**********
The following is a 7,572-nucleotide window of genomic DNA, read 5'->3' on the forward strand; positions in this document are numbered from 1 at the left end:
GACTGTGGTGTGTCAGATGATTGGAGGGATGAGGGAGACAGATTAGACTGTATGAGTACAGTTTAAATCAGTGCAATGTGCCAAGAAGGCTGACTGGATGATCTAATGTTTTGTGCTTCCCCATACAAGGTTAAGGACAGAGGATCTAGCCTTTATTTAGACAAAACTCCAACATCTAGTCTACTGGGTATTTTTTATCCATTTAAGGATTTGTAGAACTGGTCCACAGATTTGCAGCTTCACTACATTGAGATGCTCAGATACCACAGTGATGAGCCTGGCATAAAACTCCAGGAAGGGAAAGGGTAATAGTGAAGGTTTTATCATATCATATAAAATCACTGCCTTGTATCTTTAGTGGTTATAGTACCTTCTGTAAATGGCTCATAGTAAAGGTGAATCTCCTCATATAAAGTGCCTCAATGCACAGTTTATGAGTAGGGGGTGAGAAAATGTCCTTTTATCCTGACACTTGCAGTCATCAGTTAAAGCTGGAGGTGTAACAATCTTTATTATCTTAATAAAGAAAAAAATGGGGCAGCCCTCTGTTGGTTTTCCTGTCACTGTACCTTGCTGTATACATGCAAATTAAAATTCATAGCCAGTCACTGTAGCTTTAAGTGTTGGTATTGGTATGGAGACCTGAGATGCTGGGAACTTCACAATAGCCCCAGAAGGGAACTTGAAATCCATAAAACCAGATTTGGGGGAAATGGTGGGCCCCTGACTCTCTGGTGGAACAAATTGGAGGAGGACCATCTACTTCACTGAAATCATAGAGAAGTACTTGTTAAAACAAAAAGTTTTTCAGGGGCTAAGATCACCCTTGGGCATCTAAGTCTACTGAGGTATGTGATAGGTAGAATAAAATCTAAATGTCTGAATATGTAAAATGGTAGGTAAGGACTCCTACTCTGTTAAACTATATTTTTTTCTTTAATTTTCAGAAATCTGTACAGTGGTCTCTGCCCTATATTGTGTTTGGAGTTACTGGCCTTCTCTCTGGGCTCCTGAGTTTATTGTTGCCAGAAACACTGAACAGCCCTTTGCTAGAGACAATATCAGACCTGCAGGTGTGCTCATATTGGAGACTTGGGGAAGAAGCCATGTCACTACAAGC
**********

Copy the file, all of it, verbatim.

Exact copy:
The following is a 7,572-nucleotide window of genomic DNA, read 5'->3' on the forward strand; positions in this document are numbered from 1 at the left end:
GACTGTGGTGTGTCAGATGATTGGAGGGATGAGGGAGACAGATTAGACTGTATGAGTACAGTTTAAATCAGTGCAATGTGCCAAGAAGGCTGACTGGATGATCTAATGTTTTGTGCTTCCCCATACAAGGTTAAGGACAGAGGATCTAGCCTTTATTTAGACAAAACTCCAACATCTAGTCTACTGGGTATTTTTTATCCATTTAAGGATTTGTAGAACTGGTCCACAGATTTGCAGCTTCACTACATTGAGATGCTCAGATACCACAGTGATGAGCCTGGCATAAAACTCCAGGAAGGGAAAGGGTAATAGTGAAGGTTTTATCATATCATATAAAATCACTGCCTTGTATCTTTAGTGGTTATAGTACCTTCTGTAAATGGCTCATAGTAAAGGTGAATCTCCTCATATAAAGTGCCTCAATGCACAGTTTATGAGTAGGGGGTGAGAAAATGTCCTTTTATCCTGACACTTGCAGTCATCAGTTAAAGCTGGAGGTGTAACAATCTTTATTATCTTAATAAAGAAAAAAATGGGGCAGCCCTCTGTTGGTTTTCCTGTCACTGTACCTTGCTGTATACATGCAAATTAAAATTCATAGCCAGTCACTGTAGCTTTAAGTGTTGGTATTGGTATGGAGACCTGAGATGCTGGGAACTTCACAATAGCCCCAGAAGGGAACTTGAAATCCATAAAACCAGATTTGGGGGAAATGGTGGGCCCCTGACTCTCTGGTGGAACAAATTGGAGGAGGACCATCTACTTCACTGAAATCATAGAGAAGTACTTGTTAAAACAAAAAGTTTTTCAGGGGCTAAGATCACCCTTGGGCATCTAAGTCTACTGAGGTATGTGATAGGTAGAATAAAATCTAAATGTCTGAATATGTAAAATGGTAGGTAAGGACTCCTACTCTGTTAAACTATATTTTTTTCTTTAATTTTCAGAAATCTGTACAGTGGTCTCTGCCCTATATTGTGTTTGGAGTTACTGGCCTTCTCTCTGGGCTCCTGAGTTTATTGTTGCCAGAAACACTGAACAGCCCTTTGCTAGAGACAATATCAGACCTGCAGGTGTGCTCATATTGGAGACTTGGGGAAGAAGCCATGTCACTACAAGC